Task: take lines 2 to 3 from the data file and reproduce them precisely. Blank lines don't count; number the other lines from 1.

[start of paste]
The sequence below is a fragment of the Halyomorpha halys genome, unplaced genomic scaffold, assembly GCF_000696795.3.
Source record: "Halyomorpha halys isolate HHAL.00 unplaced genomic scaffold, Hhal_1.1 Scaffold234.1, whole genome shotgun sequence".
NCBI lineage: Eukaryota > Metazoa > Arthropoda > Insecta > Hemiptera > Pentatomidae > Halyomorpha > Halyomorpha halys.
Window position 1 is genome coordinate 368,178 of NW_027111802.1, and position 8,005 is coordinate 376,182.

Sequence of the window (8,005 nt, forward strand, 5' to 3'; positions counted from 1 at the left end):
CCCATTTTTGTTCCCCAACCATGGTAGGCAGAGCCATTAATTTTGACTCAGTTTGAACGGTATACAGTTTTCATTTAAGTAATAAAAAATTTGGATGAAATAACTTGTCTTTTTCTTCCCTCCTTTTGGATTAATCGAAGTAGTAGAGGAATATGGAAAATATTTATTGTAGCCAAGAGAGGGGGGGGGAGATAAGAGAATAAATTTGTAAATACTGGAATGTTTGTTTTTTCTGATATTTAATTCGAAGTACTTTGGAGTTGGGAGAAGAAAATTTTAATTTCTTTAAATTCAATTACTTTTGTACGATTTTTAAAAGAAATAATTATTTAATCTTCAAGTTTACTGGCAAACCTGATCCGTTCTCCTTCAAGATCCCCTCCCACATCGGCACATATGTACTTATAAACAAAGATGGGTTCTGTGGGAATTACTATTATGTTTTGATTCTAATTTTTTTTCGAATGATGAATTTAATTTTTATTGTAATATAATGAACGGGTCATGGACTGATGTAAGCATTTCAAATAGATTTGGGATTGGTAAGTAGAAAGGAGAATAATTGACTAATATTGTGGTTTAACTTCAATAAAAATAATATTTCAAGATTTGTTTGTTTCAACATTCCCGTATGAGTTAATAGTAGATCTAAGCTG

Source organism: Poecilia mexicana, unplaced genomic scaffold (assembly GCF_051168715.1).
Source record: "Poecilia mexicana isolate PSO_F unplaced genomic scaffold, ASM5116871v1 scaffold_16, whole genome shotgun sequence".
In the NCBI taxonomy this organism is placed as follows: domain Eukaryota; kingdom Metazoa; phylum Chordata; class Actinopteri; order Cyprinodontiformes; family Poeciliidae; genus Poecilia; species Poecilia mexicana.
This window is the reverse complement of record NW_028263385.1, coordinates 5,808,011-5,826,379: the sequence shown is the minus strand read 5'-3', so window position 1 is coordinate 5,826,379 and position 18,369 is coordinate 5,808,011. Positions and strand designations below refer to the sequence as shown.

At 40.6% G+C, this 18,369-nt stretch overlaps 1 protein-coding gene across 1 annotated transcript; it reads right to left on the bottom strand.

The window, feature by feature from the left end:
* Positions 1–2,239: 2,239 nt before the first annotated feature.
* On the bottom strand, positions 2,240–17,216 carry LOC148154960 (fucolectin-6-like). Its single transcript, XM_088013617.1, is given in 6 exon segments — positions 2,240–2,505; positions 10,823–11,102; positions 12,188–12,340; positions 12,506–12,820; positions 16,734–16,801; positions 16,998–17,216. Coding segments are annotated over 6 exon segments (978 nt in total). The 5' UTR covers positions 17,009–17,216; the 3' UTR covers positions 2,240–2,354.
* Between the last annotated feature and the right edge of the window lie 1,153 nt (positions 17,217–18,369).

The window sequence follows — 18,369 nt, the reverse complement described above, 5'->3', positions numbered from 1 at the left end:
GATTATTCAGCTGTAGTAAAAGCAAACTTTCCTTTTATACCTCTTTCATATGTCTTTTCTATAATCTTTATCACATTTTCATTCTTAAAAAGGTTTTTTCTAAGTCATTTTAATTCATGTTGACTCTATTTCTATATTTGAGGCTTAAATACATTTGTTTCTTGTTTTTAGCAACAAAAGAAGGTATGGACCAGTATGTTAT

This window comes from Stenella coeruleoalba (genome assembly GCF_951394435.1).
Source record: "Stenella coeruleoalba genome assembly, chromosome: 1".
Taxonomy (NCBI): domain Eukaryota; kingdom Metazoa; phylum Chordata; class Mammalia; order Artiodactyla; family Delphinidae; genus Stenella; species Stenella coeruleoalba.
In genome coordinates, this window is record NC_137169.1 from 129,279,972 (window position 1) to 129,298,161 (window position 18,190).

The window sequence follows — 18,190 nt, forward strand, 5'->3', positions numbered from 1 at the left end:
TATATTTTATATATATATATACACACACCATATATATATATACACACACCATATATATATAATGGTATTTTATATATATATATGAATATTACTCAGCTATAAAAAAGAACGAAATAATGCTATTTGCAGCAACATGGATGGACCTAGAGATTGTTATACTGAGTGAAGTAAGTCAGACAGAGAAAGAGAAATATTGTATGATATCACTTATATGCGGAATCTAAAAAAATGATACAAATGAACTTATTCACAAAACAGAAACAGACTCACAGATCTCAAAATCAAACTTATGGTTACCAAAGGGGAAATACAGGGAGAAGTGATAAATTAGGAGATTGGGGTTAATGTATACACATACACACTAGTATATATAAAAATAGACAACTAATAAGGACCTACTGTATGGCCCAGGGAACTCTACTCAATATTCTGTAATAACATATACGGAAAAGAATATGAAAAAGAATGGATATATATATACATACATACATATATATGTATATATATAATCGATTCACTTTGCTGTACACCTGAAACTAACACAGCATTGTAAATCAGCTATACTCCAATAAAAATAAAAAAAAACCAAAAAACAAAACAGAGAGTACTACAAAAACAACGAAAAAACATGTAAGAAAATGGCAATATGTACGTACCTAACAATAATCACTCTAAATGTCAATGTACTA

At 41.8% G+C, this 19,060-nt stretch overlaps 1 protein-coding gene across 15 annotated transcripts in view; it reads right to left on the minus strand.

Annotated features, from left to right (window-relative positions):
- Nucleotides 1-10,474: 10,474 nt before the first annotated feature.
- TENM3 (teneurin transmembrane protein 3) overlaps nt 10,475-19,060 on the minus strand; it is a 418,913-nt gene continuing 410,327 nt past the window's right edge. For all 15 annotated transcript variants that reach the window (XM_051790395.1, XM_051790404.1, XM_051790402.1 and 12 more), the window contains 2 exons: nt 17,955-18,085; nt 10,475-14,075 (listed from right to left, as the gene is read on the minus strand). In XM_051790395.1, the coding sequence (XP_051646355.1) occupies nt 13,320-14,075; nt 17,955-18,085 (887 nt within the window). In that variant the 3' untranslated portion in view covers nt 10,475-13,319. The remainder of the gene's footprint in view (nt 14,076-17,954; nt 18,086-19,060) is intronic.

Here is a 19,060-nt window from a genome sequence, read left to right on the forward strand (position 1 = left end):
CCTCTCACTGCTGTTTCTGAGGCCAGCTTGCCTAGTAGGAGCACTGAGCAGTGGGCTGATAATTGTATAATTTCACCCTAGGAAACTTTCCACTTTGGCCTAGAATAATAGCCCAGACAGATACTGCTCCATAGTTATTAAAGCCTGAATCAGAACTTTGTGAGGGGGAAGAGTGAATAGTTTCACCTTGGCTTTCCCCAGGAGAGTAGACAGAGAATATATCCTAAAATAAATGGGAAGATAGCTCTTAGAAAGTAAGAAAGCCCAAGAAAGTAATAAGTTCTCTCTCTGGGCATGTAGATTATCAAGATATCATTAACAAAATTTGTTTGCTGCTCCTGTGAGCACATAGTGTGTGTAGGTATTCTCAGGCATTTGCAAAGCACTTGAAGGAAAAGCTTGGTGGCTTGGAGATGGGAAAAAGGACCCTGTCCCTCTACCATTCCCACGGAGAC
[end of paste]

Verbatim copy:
Source record: "Halyomorpha halys isolate HHAL.00 unplaced genomic scaffold, Hhal_1.1 Scaffold234.1, whole genome shotgun sequence".
NCBI lineage: Eukaryota > Metazoa > Arthropoda > Insecta > Hemiptera > Pentatomidae > Halyomorpha > Halyomorpha halys.